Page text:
Friday, October 21, 2005

A shortage of G’Quan Eth plants: The Great Sukkot Scandal of 5766/2005—"I can’t get no . . . " lulav action

Lots of davvening, not enough goofing:
Time for this blogger to have some fun.
This is a “two-fer,” blogger folks:
You get two for the price of one.

First, re “I can’t get no . . . ,” watch A Very Shlock Rock Purim and enjoy—you'll hear why when you get there. (Thanks for the link, PT.) Okay, it’s more than a little out of season, but it’s worth a chuckle anyway.

Then, check this out—here’s an e-mail I just got from blogger PT on Monday:

I have an idea for a post for you: Have you read about the Lulav shortage due to Egypt refusing to export them? It’s very similar to what happened on an early episode of Babylon 5 with the gquan eth plants. Sounds like a story that’s right down your alley.

Mark S. Skier, MD
Internal Medicine and Primary Care

Boy, did that ever sound familiar! Where had I heard that comparison made before? On a hunch, I went into my Word archives—I keep copies of all my posts, and the comments thereto—and did a search for the phrase “eth plant.” And, sure enough, there it was:

“C . . . [better known in Olam HaBlog as Mrs. Balabusta] had the fascinating theory that the G'Quan Eth plant desperately sought for a religious holiday by Planet Narn's ambassador G'Kar in the first season's "By Any Means Necessary" was based on an etrog, which, like the G'Quan Eth plant, is also valued only as a ritual "object" during a specific holiday (in the case of the etrog, that would be Sukkot, the Feast of Booths). Not only that, but Commander Jeffrey Sinclair had used talmudic logic to help enable G'Kar to celebrate his holiday.”

Of course that comparison sounded familiar—it was Mark’s wife who’d first mentioned it to me!

Great minds think alike. :)

But seriously, folks, I found a few posts on the lulav-shortage scare included in the weekly blog-post “round-up,” Haveil Havalim, recently hosted by Biur Chametz here. He referred us to this post , as well as to the Tuesday, October 11, 2005 post “Is a Stolen Lulav Kosher?” at

I also found Rachel Barenblat’s post concerning Sukkot, "What's shakin'?," interesting reading. You might want to give it a look.

Moed tov—Happy "Intermediate Days" (of Sukkot).


Blogger PsychoToddler said...

I absolutely love Joe Straczynski. As far as I can tell, he's the first Sci-Fi TV/Movie writer to suggest that Judaism will survive into the future and go with us to the stars. And he's the first to put a Rabbi in a space show (Theodore Bikel, no less). Here's a quote from him about criticism that the Rabbi may have eaten something non-Kosher on the show:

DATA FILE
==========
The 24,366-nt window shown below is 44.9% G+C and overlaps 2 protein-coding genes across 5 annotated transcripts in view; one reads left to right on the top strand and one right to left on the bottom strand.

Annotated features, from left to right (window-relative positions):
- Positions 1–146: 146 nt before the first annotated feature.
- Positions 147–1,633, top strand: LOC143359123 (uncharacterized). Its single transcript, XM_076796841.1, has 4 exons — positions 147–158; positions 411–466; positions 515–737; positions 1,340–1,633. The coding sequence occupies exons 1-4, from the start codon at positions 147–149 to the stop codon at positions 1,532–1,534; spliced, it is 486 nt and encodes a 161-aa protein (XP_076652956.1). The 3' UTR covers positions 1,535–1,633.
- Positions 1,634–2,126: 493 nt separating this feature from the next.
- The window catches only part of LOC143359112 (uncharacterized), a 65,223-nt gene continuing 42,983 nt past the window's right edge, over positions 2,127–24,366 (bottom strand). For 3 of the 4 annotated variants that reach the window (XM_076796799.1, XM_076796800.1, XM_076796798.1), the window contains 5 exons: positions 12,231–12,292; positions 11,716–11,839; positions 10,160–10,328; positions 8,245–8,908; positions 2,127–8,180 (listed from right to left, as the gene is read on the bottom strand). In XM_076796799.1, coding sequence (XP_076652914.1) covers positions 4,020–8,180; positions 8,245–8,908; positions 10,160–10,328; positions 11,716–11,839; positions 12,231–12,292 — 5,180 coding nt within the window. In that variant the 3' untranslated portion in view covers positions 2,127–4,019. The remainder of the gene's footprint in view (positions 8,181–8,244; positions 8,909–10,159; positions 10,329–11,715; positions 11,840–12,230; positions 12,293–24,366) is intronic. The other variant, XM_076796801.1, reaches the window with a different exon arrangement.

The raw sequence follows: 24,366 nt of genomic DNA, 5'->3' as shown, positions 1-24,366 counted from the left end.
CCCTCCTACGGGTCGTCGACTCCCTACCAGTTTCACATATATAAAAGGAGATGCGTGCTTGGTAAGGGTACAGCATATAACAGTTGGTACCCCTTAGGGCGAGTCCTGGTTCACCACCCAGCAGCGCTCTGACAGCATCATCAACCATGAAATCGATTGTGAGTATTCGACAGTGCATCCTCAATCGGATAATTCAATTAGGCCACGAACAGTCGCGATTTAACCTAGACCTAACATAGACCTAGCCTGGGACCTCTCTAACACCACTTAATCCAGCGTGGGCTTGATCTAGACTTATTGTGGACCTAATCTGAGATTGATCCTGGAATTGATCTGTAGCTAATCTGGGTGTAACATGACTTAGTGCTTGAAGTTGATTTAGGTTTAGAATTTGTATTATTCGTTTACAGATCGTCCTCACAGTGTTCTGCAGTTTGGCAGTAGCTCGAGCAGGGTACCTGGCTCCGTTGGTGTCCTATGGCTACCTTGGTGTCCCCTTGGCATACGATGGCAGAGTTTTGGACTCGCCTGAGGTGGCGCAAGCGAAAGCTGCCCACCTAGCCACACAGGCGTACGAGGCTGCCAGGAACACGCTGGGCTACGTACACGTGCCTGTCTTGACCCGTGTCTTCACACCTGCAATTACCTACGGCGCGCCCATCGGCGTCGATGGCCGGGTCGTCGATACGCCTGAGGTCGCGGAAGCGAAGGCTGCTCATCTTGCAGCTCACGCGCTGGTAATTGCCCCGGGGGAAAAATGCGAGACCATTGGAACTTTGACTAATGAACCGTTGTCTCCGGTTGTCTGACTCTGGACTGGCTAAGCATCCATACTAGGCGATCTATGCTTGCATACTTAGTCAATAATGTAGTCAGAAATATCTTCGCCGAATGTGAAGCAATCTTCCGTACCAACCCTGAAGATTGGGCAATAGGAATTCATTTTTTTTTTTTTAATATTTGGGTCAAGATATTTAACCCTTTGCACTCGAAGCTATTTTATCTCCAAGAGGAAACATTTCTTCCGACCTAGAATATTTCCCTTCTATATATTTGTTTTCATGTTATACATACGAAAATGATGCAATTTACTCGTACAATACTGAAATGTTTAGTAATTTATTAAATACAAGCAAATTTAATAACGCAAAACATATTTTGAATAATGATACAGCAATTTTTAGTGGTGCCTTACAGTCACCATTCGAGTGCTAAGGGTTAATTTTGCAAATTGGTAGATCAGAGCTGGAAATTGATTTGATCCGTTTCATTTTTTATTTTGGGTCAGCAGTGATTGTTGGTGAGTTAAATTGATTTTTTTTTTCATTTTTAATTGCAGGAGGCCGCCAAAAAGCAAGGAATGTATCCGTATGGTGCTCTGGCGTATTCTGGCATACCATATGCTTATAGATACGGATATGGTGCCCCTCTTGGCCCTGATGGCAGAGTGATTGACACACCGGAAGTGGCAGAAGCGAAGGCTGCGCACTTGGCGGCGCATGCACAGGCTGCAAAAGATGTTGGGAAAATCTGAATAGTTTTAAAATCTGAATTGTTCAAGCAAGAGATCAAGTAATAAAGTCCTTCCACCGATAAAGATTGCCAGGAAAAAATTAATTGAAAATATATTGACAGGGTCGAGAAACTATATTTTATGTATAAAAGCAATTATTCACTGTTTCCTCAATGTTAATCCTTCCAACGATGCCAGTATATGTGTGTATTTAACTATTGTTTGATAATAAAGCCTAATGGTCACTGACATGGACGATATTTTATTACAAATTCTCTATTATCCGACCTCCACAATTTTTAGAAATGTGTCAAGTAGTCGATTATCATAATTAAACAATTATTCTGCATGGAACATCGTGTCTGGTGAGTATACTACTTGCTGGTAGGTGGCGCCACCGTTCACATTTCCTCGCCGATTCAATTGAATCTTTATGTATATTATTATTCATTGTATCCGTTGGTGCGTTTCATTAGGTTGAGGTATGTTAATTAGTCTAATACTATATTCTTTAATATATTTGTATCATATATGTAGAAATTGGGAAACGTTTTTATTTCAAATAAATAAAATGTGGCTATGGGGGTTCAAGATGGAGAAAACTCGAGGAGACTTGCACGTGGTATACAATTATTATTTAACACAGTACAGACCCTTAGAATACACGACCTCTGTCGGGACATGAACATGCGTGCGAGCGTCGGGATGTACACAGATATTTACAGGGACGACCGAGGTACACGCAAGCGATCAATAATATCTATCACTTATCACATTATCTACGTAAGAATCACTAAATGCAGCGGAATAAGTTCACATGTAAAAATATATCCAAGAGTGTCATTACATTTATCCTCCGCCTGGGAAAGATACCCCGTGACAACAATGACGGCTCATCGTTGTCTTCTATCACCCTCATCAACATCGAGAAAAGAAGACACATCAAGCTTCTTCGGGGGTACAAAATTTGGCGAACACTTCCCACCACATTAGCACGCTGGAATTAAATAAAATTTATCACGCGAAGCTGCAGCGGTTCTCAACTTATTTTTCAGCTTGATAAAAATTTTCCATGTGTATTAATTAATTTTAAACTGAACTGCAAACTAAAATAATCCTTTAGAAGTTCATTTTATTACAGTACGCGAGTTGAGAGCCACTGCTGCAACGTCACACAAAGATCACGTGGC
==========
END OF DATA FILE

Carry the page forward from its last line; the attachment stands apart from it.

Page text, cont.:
"On the treel/kosher discussion...I can only shrug. Nobody's ever shown that jews go forward into the future, placed them at the heart of a science fiction show as a regular character, nobody's shown shiva before in (and possibly out of) an SF series...and some folks are complaining that not every aspect of a treel's kosher-ness was discussed at dinnertime.

Some days, you just can't win....


I met him at a convention once. Not only was he very friendly, but we talked for a while about what it would be like to be Orthodox in space.

Sat Oct 22, 08:53:00 PM 2005  
Blogger Shira Salamone said...

That reminds me of the great debate about how many times a Jew orbiting Earth has to davven. :)

For an atheist, JMS was remarkably respectful of all religions, be they the real McCoys or the ones he invented for Babylon 5's alien races. Someone must have done some research for Commander Susan Ivanova's shiva scene in the first-season-episode TKO, because the prayer that Ivanova recited was a translation of the first sentence of Kel Malei Rachamim/G-d Full of Compassion, as I recollect. And I also noticed that, at the end of the last episode of the second season, Ivanova lit the Chanukah candles in the correct direction. It was thoughtful of JMS to check.

Sun Oct 23, 02:32:00 AM 2005  
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